We strive to make our reviews be more than just a simple consumer guide; we want them to offer value to a greater audience than just potential buyers. We try to include detailed background information on the item being discussed and clearly ground them into a greater context of history, martial arts usage, art and culture, or even the modern day collector marketplace. Every review has a story to tell and we believe that much more can be learned through discussing them in this way.
Are any of your reviewers employed by manufacturers in any way?
Our reviewers don't receive financial compensation or any other special consideration from manufacturers or vendors. We know some of the manufacturers through our purchases and research, but we believe that we have to remain independent in order to avoid conflicts of interest. We're happy to offer our opinions to manufacturers and anyone else who will listen, and we hope manufacturers care about our reviews, but their only influence over our work is in what they produce. In the interest of objectivity we sometimes have to report negative observations about products and manufacturers we admire. That's painful but valuable to other consumers. It would be hard to do if we had financial stakes in the success of the products we review.
I don't see many negative reviews here. Why is that?
Because our reviewers are well-informed consumers. They're reviewing items they researched and bought themselves, and they're not buying things with lots of obvious negatives. That's why most negative observations concern things not readily apparent from catalog photos--construction stability, balance, etc. Since many reviewers have handled examples before purchasing (at exhibits, seminars, etc.) that further reduces the incidence of "buyer's remorse" among the ranks of our reviewers. Usually, even negative observations and reviews are presented in the context of price.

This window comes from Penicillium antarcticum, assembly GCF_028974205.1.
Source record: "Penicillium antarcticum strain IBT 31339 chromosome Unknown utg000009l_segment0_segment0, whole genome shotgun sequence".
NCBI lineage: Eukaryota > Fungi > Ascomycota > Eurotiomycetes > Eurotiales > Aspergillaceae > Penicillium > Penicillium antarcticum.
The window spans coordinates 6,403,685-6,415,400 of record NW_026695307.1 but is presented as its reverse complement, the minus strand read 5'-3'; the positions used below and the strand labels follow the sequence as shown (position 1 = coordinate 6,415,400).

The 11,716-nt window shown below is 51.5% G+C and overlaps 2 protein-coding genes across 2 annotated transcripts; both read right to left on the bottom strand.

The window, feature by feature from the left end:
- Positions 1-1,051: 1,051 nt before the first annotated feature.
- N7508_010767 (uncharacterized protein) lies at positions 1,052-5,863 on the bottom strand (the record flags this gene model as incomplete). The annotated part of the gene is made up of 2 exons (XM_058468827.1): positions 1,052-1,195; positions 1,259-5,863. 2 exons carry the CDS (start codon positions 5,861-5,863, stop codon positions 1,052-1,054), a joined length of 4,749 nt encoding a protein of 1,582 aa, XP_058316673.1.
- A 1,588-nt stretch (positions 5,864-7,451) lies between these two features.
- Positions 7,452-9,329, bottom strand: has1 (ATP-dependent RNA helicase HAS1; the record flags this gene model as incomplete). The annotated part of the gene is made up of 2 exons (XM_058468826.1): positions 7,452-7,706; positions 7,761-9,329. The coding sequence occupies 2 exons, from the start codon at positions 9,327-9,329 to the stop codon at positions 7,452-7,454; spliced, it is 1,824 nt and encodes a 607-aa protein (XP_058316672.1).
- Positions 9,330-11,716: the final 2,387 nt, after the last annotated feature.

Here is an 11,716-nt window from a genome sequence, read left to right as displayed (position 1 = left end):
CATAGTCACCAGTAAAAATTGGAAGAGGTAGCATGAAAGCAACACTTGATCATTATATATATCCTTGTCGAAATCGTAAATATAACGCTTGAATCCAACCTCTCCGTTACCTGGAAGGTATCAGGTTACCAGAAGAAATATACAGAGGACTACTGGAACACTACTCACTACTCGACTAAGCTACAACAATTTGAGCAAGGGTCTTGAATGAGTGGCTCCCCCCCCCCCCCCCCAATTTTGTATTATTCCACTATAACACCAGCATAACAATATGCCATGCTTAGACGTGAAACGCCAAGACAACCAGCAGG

Why are all your reviews formatted the same way?
We've spent a great deal of time making our reviews as consistent as possible in format, content, and photography. By having a consistent format, readers know where to find pertinent information. We collect the same statistics for every piece, allowing easy comparison between items. We've even created a template that helps our reviewers fill in all the information we need, simplifying the authoring process. Our reviews also benefit from a multi-step editing process that ensures the review won't be full of grammatical and spelling errors or full of hyperbole and spin.
What happens between when a review is submitted and when it's published?
Every review is thoroughly edited for grammar and spelling. We also make sure it fits our standard format and the voice of the site without losing the uniqueness of the author. Each review receives at least two rounds of edits before it is made into its final produced Web page. After the photos are sized, cropped, retouched for detail and lighting, and placed on the page, the review goes through peer review, where the entire myArmoury.com team does a final round of editing and checking. When that is complete, the review goes into our publication queue. This thorough process results in reviews we're very proud of in terms of content and presentation.
Are you looking for new authors and review submissions?
Yes, absolutely! We're always looking for new authors of hands-on reviews. The very nature of our site relies heavily on the participation of the community surrounding it. Please visit our Contribution Center for complete details on how you can add to our publishing efforts.
We hope this short list of questions and answers has shed some light on the goals we have for our reviews. We're quite proud of the hundreds of reviews we've put out and look forward to continuing to bring you informative, unbiased reviews of all today's reproduction market has to offer.